AfDB Tackles IMF, Paris Club, Says Global Financial Architecture Badly Organised To Solve Debt Crisis In Africa

… Insists SDG Will Fail If Precautionary Measures Are Ignored


The African Development Bank has criticized multilateral and bilateral creditors and the financial architecture they established to tackle the rising debt crisis among poor and developing countries.

The President of the AfDB, Akinwunmi Adesina made the criticism at the Presidential Dialogue on the “Changing Global Financial Architecture and the Role of Multilateral Development Banks.”

At the dialogue, the AfDB boss said raising debts are an obstacle to the achievement of Sustainable Development Goals.

The SDG according to the United Nations has a deadline that ends by 2030, but it is currently threatened.

Adesina lamented that for the SDGs to succeed globally, they need to succeed in Africa.


According to him, global financial architecture needs to be modified to tackle more effectively global challenges, and to accelerate the achievement of the SDG.

Adesina said, “With only eight years to the target date for the SDGs, the world is off-track of achieving them… Global financial architecture is ill-prepared to tackle rising debt crises, especially in developing countries and Africa.

“The global financial architecture must respond effectively to tackle the rising debt challenges of African countries in the wake of the financial stresses posed by Covid-19, climate change, and the recent conflict between Russia and Ukraine.

“There is an urgent need to reform the current international financial architecture to make it fit for orderly debt restructuring.

“Debt resolution in Africa, especially outside Paris Club processes, has often been disorderly and protracted, with costly economic consequences.


“To avoid high debt resolution costs and limit the likelihood that debt crises re-emerge, the international community needs to push for enhanced transparency and global coordination among creditors.”

Adesina explained further that although median public debt has declined to 65 per cent of GDP from the 68 per cent in 2021 due to positive effects of debt relief efforts, including the debt service suspension initiative, debt levels are still higher than pre-pandemic level of 61 per cent.

“The structure of Africa’s debt has also changed dramatically. While bilateral debt accounts for 27 per cent of debt compared to 52 per cent in 2000, commercial debt accounts for 43 per cent of total debt, compared to 20 per cent in 2000. The expansion and fragmentation of the creditor base complicates debt resolution by the Bretton Woods Institutions.”

The AfDB President went further to criticise global contingency financing saying it is not working well for Africa.

He highlighted the importance of the Special Drawing Rights (SDRs) issued by the International Monetary Fund.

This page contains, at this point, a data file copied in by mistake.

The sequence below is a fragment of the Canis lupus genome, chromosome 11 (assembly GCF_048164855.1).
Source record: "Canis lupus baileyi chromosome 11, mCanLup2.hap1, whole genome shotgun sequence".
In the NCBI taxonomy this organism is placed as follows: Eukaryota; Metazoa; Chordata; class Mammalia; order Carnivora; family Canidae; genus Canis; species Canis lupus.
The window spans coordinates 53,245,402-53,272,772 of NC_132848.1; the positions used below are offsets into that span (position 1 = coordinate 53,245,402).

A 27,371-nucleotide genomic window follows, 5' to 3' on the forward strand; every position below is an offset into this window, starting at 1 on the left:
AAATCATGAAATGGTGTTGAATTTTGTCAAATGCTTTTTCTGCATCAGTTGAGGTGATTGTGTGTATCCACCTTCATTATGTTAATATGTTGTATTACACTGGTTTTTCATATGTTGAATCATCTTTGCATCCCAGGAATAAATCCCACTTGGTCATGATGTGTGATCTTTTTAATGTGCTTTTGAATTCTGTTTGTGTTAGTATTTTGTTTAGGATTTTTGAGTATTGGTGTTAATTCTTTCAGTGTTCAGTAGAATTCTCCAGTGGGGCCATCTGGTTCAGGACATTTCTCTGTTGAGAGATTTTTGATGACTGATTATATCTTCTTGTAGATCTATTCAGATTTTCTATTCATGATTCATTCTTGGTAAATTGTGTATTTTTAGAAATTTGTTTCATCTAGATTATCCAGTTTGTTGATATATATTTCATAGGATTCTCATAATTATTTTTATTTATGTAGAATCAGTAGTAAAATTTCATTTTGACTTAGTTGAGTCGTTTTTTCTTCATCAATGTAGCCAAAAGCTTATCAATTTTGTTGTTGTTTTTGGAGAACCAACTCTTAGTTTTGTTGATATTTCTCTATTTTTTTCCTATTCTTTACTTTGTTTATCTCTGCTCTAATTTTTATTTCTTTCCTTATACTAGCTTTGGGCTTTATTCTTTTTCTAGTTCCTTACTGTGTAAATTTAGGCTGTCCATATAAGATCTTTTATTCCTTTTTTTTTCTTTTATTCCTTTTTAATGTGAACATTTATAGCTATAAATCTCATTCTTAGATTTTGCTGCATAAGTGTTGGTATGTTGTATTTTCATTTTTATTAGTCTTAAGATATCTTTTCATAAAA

According to him, the SDR has provided significant resources to help countries to deal with their ever-shrinking fiscal space.


“But of the $650 billion of SDRs issued, Africa got only $33 billion or 4.5 per cent. The African Union has called for a re-allocation of $100 billion of SDRs to Africa, with a portion of it going through the African Development Bank, as a prescribed holder of SDRs.

“The African Development Bank has been spearheading the call for SDR re-channeling by developed countries to multilateral development banks.

“Multilateral development banks can leverage the SDRs. At the African Development Bank, we can leverage the SDRs by a factor of 3–4 times. It will also allow us to provide greater financing to regional and national development banks across Africa, as part of the Finance in Common, to accelerate achievement of the SDGs.

“I am delighted that the innovative model for rechannelling SDRs to multilateral development banks, developed by the African Development Bank, with the collaboration of the Inter-American Development Bank, has been determined by the International Monetary Fund staff to meet the critical reserve asset status quality for SDRs.

“This means SDRs donor countries can now channel their SDRs through the African Development Bank and other Multilateral Development Banks, and still count them as reserves.

“This is indeed highly transformational and will be a game changer for Africa at no cost to taxpayers in SDR donor countries. What we need now is to have five lead donor countries to form a group to provide SDRs through the African Development Bank.”

Adesina said the current financing instruments adopted are far from being able to leverage the resources to tackle development challenges.

He, however, called for a change in the business models of multilateral financial institutions.

He added, “For multilateral financial architecture to be more effective, there is a need for greater leverage of private sector financing for development.”


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